Rod Dreher is one of America’s most influential religious commentators. He has made the case that in today’s godless West, the only viable strategy for traditionally minded followers of Jesus Christ is to make a partial withdrawal from society, and abandon the struggle to assert political power. It is a case he lays out in his book “The Benedict Option: A Strategy for Christians in a Post-Christian Nation”.
The Economist columnist, writing as “Erasmus,” cites a passage from my New York Times column this week:
The crisis is systemic and will not be resolved by new policies and procedures, as the hapless episcopal bureaucrats want to think. Pope Francis is not going to swoop in to save the Catholic Church…If the church is to be rescued, it will have to happen in the everyday lives of the faithful, no longer deceived by illusions or false promises of faithless shepherds.
To which Erasmus adds:
In other words, the church’s newly exposed pathologies provide yet another reason for a kind of pious retreat, into smaller communities where a spirit of self-discipline and self-examination would prevail. And with decent honesty, he acknowledges that the biggest challenge to Christianity’s future may come not from the decadence and hostility of a secular world, but from things that have happened inside its walls. “The greater threat is from internal weakness and vice.”
Many readers, including those who are far from his world of traditional faith, will find more to like in Mr Dreher’s newly contrite tone than they did in his earlier advocacy of withdrawal from a wickedly secular public arena.
… But withdrawal in a spirit of honest repentance is different from withdrawal in a spirit of arrogant disapproval, even though the two things can easily become confused. Now at least, Mr Dreher seems to understand that point clearly—and the abuse scandal has sharpened his understanding.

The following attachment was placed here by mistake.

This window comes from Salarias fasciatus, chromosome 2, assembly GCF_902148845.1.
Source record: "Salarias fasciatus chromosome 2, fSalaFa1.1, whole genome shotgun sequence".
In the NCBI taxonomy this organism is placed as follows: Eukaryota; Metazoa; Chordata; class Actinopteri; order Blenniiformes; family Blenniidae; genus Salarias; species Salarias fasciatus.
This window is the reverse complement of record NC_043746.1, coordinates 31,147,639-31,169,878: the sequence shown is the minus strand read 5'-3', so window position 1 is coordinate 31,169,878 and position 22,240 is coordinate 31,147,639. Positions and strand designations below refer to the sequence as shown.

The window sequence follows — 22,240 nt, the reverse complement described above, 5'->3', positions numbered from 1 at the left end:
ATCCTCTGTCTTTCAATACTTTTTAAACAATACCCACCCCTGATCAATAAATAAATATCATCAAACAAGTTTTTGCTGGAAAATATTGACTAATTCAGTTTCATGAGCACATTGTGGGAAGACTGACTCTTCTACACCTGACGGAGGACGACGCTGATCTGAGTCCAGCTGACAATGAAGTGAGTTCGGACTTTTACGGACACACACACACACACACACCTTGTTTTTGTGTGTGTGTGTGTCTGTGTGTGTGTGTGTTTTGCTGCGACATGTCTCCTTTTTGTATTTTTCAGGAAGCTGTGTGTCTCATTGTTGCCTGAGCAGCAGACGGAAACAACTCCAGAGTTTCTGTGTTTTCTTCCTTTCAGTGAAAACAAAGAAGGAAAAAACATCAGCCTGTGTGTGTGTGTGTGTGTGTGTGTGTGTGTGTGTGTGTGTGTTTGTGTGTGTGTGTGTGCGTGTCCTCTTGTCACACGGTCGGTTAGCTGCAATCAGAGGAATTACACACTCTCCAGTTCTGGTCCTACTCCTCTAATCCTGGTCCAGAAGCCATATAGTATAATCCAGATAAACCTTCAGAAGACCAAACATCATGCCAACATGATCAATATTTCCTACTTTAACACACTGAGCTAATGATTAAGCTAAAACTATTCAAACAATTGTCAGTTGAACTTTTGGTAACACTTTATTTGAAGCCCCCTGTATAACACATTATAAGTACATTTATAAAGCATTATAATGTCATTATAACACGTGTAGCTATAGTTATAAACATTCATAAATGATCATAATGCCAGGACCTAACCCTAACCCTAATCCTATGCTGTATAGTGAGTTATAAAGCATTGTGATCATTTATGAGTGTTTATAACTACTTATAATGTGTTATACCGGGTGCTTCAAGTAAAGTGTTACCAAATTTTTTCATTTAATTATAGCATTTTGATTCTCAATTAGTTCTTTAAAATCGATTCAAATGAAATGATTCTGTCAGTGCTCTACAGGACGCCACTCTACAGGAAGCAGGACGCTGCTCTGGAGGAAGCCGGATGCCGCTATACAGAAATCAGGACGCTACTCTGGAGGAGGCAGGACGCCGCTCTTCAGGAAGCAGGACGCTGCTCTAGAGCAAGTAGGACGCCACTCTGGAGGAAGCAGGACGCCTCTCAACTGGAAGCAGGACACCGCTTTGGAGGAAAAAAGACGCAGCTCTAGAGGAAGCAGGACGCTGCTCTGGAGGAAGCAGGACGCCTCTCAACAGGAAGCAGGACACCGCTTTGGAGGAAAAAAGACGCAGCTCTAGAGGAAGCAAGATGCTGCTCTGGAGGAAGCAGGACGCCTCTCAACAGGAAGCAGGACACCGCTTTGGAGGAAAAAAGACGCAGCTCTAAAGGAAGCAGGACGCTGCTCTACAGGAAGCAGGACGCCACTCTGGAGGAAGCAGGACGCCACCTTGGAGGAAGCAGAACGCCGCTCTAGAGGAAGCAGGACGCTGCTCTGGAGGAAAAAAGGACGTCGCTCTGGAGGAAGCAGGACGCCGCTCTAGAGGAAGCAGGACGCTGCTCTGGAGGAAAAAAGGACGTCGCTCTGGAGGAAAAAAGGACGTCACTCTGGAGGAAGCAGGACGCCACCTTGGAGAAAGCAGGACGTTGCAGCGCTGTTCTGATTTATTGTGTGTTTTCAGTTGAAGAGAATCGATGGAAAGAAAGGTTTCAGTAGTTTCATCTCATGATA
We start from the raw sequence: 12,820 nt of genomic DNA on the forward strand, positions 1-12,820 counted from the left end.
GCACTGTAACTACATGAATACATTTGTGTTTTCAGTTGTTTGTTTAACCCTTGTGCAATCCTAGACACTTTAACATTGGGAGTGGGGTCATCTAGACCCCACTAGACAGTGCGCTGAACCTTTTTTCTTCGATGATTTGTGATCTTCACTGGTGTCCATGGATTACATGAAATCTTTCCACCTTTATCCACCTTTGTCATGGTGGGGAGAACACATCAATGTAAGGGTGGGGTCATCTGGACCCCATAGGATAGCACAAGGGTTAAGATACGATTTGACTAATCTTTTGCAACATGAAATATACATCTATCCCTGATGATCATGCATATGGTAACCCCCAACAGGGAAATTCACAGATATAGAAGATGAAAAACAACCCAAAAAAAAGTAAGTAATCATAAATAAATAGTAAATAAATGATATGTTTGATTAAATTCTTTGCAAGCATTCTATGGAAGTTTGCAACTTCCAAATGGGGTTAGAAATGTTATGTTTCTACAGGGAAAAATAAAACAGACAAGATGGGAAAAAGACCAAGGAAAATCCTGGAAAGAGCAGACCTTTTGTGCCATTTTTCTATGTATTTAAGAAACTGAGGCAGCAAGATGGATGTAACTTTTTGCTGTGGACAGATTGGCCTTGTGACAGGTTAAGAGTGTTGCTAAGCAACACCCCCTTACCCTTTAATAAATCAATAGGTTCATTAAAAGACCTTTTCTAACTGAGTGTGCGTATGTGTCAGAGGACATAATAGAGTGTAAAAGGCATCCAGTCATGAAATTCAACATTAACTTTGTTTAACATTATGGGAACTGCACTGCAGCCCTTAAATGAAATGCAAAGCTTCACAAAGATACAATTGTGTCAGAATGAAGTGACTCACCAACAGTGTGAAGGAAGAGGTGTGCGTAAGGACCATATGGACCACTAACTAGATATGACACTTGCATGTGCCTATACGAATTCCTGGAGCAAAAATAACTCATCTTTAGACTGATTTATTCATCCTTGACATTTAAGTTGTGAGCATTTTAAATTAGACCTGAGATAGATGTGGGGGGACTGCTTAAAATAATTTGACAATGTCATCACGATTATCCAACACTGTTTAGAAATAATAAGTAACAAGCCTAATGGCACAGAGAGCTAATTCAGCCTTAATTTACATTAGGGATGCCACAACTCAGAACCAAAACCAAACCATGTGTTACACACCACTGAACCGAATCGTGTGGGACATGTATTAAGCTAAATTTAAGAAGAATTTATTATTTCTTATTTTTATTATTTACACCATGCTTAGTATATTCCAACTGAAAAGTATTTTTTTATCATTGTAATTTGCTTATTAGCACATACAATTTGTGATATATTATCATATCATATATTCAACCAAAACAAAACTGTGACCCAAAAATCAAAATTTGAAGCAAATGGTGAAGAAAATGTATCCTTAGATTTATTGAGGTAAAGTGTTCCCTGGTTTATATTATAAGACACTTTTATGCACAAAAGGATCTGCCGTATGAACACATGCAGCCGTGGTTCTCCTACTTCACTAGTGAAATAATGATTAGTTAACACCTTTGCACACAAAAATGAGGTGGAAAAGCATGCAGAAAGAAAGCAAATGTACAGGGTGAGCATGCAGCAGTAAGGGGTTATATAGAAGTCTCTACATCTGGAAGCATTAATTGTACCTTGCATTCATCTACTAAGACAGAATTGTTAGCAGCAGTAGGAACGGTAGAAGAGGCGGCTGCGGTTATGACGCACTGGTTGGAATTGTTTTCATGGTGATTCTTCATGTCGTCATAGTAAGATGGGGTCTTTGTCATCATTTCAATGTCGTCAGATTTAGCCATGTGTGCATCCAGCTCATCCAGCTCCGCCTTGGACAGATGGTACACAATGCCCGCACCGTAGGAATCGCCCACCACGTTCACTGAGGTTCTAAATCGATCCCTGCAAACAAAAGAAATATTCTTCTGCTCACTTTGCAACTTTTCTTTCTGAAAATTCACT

If you read the book, you will know that I have never believed that the Church (Catholic or otherwise) is a bastion of purity and safety against the wickedness of the outside world. In fact, as I say in the opening pages:
So what if those around us don’t share our morality? We can still retain our faith and teaching within the walls of our churches, we may think, but that’s placing unwarranted confidence in the health of our religious institutions. The changes that have overtaken the West in modern times have revolutionized everything, even the church, which no longer forms souls but caters to selves. As conservative Anglican theologian Ephraim Radner has said, “There is no safe place in the world or in our churches within which to be a Christian. It is a new epoch.”
Don’t be fooled by the large number of churches you see today. Unprecedented numbers of young adult Americans say they have no religious affiliation at all. According to the Pew Research Center, one in three 18-to- 29-year-olds have put religion aside, if they ever picked it up in the first place.2 If the demographic trends continue, our churches will soon be empty.
Even more troubling, many of the churches that do stay open will have been hollowed out by a sneaky kind of secularism to the point where the “Christianity” taught there is devoid of power and life. It has already happened in most of them. In 2005, sociologists Christian Smith and Melinda Lundquist Denton examined the religious and spiritual lives of American teenagers from a wide variety of backgrounds. What they found was that in most cases, teenagers adhered to a mushy pseudoreligion the researchers deemed Moralistic Therapeutic Deism (MTD)
My understanding has not been sharpened. I know nothing in principle different about the Catholic Church today than I did when I wrote the book. The only thing different is the Pennsylvania particulars. That paragraph that Erasmus cites as an example of my new, sharpened understanding is only a summary of the main point of The Benedict Option. I offered it in this context of the Pennsylvania catastrophe in hope that some who had dismissed the book earlier (without having read it) would perhaps take its message more seriously now.
Contra The Economist, the Pennsylvania grand jury report has not “sharpened” my understanding, but vindicated it.